It’s all Greek to Anna

It's All Greek to Me is a brand new blog by my colleague Anna Judson. Anna is an expert on Linear B, linguistics and Greek in general, so I know that lots of readers will be interested in her site. Anna has long been a major contributor to the Res Gerendae graduate student Classics blog, but... Continue Reading →

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The demos of Roccagloriosa

Today's inscription is a fantastic example of linguists getting a huge amount of information about ancient societies out of very short texts. How short? Well, about two letters actually. Buxentum 2 (c. 300 BC) reads <ΔΗ>, or <DE> to transcribe it into the Roman alphabet. The two letters are joined by one of their lines, to make... Continue Reading →

Reblogged – What the digamma?

An excellently Classical post appeared on the Strong Language linguistics blog last week after someone found the phrase "what the digamma?" in a poem of 1881. I'll let you read Ben Zimmer's musings on whether this is a joke replacement of "what the dickens" or is meant as something closer to "WTF". The comments give... Continue Reading →

I, Sicily

I've recently started on a very exciting new collaboration with the I.Sicily project, which is building a fully searchable, freely available online corpus of the inscriptions of Sicily. (In my head I keep turning this project into "I, Sicily" in the manner of "I, Claudius" - this sounds quite dramatic, so I'm sticking with it.) To... Continue Reading →

The Women’s Classical Committee UK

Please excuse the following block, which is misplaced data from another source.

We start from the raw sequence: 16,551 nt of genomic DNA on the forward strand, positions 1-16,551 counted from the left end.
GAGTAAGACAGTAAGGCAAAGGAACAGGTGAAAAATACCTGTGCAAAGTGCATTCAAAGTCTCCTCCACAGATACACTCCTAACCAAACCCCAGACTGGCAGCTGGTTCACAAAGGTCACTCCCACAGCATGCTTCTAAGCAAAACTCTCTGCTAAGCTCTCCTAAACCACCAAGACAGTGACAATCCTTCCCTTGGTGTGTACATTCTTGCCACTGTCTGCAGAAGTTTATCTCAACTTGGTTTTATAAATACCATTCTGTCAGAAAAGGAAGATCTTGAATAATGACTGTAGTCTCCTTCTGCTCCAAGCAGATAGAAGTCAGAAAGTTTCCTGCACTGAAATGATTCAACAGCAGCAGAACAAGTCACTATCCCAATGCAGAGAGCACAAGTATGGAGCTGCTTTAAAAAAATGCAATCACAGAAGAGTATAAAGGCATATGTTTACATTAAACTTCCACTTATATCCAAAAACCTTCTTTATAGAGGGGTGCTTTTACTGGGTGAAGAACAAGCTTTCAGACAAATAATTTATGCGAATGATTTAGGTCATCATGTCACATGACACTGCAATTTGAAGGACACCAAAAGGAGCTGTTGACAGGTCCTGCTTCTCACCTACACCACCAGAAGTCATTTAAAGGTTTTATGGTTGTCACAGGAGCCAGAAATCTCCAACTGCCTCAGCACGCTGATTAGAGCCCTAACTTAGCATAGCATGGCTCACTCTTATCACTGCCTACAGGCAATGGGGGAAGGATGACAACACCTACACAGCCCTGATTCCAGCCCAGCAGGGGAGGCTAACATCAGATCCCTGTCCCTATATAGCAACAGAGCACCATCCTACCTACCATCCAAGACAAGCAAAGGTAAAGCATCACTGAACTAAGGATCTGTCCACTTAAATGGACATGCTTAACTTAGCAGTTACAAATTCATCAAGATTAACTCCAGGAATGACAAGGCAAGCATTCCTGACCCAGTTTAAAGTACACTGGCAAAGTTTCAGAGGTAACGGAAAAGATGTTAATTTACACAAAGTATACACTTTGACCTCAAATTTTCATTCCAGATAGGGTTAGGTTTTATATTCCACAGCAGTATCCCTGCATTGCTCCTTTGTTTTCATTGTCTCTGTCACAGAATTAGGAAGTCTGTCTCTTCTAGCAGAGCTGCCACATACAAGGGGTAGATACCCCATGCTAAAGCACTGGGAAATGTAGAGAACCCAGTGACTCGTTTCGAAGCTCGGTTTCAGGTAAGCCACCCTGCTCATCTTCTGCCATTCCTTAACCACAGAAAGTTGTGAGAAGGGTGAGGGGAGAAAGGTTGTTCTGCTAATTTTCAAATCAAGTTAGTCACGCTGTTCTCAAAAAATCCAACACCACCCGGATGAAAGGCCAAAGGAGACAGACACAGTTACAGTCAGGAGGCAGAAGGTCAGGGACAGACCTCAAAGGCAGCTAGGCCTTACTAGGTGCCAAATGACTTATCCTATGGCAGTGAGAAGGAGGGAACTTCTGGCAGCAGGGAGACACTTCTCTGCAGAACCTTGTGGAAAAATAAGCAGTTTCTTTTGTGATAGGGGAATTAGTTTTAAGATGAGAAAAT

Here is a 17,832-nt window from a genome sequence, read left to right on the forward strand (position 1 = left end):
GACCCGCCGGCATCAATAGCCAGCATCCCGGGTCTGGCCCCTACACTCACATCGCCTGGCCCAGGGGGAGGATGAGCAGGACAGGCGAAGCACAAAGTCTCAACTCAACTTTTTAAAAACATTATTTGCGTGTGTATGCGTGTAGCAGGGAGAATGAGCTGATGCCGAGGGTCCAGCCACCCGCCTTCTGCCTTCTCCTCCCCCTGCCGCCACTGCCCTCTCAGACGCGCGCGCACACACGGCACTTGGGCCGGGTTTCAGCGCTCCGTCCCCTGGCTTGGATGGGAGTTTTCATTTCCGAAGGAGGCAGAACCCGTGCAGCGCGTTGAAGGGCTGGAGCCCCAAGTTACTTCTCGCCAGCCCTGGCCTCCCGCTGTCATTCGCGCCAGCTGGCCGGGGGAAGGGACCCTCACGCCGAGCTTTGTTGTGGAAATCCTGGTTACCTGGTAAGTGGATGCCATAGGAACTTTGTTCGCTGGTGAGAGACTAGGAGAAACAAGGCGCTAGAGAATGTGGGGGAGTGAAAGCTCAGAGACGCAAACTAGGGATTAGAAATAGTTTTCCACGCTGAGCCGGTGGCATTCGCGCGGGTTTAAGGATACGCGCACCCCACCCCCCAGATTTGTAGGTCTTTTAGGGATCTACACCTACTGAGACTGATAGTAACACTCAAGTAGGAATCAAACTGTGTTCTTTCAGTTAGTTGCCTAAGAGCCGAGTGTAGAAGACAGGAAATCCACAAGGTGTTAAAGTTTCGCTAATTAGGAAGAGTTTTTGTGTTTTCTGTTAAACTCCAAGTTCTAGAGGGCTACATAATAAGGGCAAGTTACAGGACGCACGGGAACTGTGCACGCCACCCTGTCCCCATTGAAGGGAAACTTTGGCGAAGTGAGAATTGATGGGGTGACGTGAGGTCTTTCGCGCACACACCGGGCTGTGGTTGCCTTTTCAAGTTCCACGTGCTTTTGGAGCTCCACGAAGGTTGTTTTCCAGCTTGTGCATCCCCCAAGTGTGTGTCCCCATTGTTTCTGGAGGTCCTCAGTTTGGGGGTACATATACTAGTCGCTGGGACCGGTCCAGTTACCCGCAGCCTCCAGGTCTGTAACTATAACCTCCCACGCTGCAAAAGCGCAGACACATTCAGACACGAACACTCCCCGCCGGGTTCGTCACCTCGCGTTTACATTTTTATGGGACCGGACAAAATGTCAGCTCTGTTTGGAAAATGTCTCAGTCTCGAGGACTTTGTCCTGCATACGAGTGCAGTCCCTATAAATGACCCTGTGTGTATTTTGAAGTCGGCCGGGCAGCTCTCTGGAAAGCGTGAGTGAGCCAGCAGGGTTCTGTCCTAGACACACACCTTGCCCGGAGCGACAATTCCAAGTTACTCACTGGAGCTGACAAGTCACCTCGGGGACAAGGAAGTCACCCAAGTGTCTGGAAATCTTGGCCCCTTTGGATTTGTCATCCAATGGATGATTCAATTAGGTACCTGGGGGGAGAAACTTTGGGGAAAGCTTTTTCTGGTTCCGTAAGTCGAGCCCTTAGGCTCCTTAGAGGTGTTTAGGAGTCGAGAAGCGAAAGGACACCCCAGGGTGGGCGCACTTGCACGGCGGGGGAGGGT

Over the past few months, I've been involved with the formation of the Women's Classical Committee UK. There's been an organisation for women in Classics in the US for a long time (the Women's Classical Caucus), and there's also an equivalent organisation in Australia and New Zealand. So when Liz Gloyn (among others) suggested a... Continue Reading →

Vanishing names on healing amulets

I'm reviewing a book this week called Vanishing Acts On Ancient Greek Amulets by Christopher A. Faraone. It's a short monograph that's incredibly rich in detail, using magical amulets in Greek, Latin and other languages to trace developments in how healing spells were spoken and written from the first century to the sixth century AD. In particular,... Continue Reading →

The problem with long alpha

This week, a lot of us who teach Classical Philology and Linguistics at Cambridge have been teaching our first essay of the first year course on the sounds of Greek and Latin. I had a request from a student for a good example of the difference between long and short alpha, which really stumped me for a... Continue Reading →

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